Fiction: If ADHD were real, there would be a lab test to detect it.
Fact: There is no medical test for any currently known "real" mental disorder.
Just as we cannot give children with ADHD a test guaranteed to detect it, neither is there a sure-fire lab test for schizophrenia, bipolar disorder, alcoholism, Tourette syndrome, depression, anxiety disorders, or any of the other well-established mental disorders, or for many widespread medical disorders such as arthritis or the early stages of multiple sclerosis or Alzheimer's disease. Yet they are all very real in being harmful dysfunctions.
Fiction: ADHD must be an American fabrication, since it is diagnosed only in the United States.
Fact: Many studies conducted in numerous foreign countries show that all cultures and ethnic groups have children with ADHD. The worldwide prevalence has now been established to be 4.5–5.5% of children and 3.5–4.5% of adults.
For instance, Japan has identified up to 7% of children as having the disorder, China up to 6–8%, France up to 7%, and New Zealand up to 7%, just to name a few of the many countries that have been studied to date. All of this means that ADHD is a universal disorder found in every country studied so far. Other countries may not refer to ADHD by this term, they may not know as much about its causes or treatment, and (depending on the countries' level of development) they may not even recognize it yet as a legitimate disorder. But there is no question that ADHD is a legitimate disorder and is found worldwide.
Fiction: Because the rate of diagnosis of ADHD and the prescription of stimulants to treat it have risen markedly in the last decade or two, ADHD is now widely overdiagnosed.
Fact: As the National Institutes of Health (NIH) Consensus Development Conference on ADHD concluded in late 1998, the surgeon general in a report on children's mental health in the United States in 2002, the Centers for Disease Control and Prevention in the National Health Interview Survey in 2005, and NIMH again in the National Comorbidity Survey Replication in 2005 and 2010, it is underdiagnosis and undertreatment of ADHD (and other disorders) in children that remain the big problems in the United States today.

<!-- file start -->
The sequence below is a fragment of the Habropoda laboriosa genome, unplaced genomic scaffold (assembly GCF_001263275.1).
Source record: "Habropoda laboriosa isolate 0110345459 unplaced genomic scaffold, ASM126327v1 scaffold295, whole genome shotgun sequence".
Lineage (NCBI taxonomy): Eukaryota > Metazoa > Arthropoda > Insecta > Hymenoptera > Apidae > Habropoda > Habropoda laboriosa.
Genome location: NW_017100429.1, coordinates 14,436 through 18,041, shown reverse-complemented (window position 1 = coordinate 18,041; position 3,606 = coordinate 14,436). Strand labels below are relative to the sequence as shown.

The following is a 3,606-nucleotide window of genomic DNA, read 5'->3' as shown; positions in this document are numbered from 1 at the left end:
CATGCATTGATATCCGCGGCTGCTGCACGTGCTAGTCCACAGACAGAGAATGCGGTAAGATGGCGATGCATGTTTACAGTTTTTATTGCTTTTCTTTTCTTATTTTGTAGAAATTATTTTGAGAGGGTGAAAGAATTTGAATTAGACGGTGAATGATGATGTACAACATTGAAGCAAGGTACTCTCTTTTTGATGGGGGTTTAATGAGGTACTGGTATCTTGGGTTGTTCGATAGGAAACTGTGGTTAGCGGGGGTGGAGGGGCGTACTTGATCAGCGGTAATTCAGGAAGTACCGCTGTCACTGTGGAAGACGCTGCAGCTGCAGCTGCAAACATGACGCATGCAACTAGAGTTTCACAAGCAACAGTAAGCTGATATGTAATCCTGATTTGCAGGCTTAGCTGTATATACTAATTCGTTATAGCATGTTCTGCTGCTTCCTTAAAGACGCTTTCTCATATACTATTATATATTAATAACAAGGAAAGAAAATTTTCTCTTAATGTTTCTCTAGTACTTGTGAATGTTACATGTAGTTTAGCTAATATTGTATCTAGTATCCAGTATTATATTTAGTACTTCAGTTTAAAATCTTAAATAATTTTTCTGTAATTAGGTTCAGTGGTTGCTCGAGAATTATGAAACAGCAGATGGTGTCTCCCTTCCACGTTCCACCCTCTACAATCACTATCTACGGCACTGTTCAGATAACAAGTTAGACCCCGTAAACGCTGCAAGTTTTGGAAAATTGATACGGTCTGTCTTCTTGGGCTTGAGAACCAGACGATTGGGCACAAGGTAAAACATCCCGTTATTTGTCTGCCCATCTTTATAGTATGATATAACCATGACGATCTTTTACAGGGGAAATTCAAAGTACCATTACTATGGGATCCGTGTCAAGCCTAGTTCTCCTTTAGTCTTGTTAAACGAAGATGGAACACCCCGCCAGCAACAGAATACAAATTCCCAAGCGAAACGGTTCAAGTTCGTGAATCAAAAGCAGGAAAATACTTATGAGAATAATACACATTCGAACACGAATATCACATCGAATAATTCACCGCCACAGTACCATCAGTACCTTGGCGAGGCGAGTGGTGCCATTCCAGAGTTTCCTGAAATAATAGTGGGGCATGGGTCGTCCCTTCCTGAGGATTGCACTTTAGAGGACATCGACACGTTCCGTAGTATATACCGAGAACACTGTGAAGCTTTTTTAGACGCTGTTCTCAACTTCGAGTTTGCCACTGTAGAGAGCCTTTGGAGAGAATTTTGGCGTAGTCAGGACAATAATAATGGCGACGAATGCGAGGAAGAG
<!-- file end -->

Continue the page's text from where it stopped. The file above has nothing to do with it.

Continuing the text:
Several studies indicate that fewer than 60% of all children who have ADHD are diagnosed or treated properly for the disorder and that only half or fewer of these are treated with medication. The greatest problems for our children continue to be that a large percentage of those with legitimate disorders in need of treatment are not being referred, diagnosed, or treated properly and that services across the United States for children with ADHD are inconsistent, erratic, and often well below what is considered the standard of care for the disorder. Thus, proclamations that we are overdiagnosing or overmedicating ADHD or any other child mental disorder in the United States lack credible scientific evidence, as Judith Warner, columnist for the New York Times, showed in her 2011 book We've Got Issues: Children and Parents in the Age of Medication.
Excerpted from Taking Charge of ADHD by Russell A. Barkley. Copyright © 2013 The Guilford Press. Excerpted by permission of The Guilford Press.
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Table of Contents
Introduction: A Guiding Philosophy for Parents of Children with ADHD
I. Understanding ADHD
1. What Is Attention-Deficit/Hyperactivity Disorder?
2. “What’s Really Wrong with My Child?”: Poor Self-Control
3. What Causes ADHD?
4. What to Expect: The Nature of the Disorder
5. The Family Context of a Child with ADHD
II. Taking Charge: How to Be a Successful Executive Parent
6. Deciding to Have Your Child Evaluated for ADHD
7. Preparing for the Evaluation
8. Coping with the Diagnosis of ADHD
9. Fourteen Guiding Principles for Raising a Child with ADHD
10. Just for Parents: How to Take Care of Yourself
III. Managing Life with ADHD: How to Cope at Home and at School
11. Eight Steps to Better Behavior
12. Taking Charge at Home: The Art of Problem Solving
13. How to Help Your Child with Peer Problems
14. Getting through Adolescence, with Arthur L. Robin, PhD
15. Off to School on the Right Foot: Managing Your Child’s Education, with Linda J. Pfiffner, PhD
16. Enhancing Education at School and at Home: Methods for Success from Kindergarten through Grade 12, with Linda J. Pfiffner, PhD
17. Keeping School Performance in Perspective
IV. Medications for ADHD
18. The Approved Effective Medicines: Stimulants and Nonstimulants
19. Other Medicines: Antidepressants and Antihypertensives
Support Services for Parents
Suggested Reading and Videos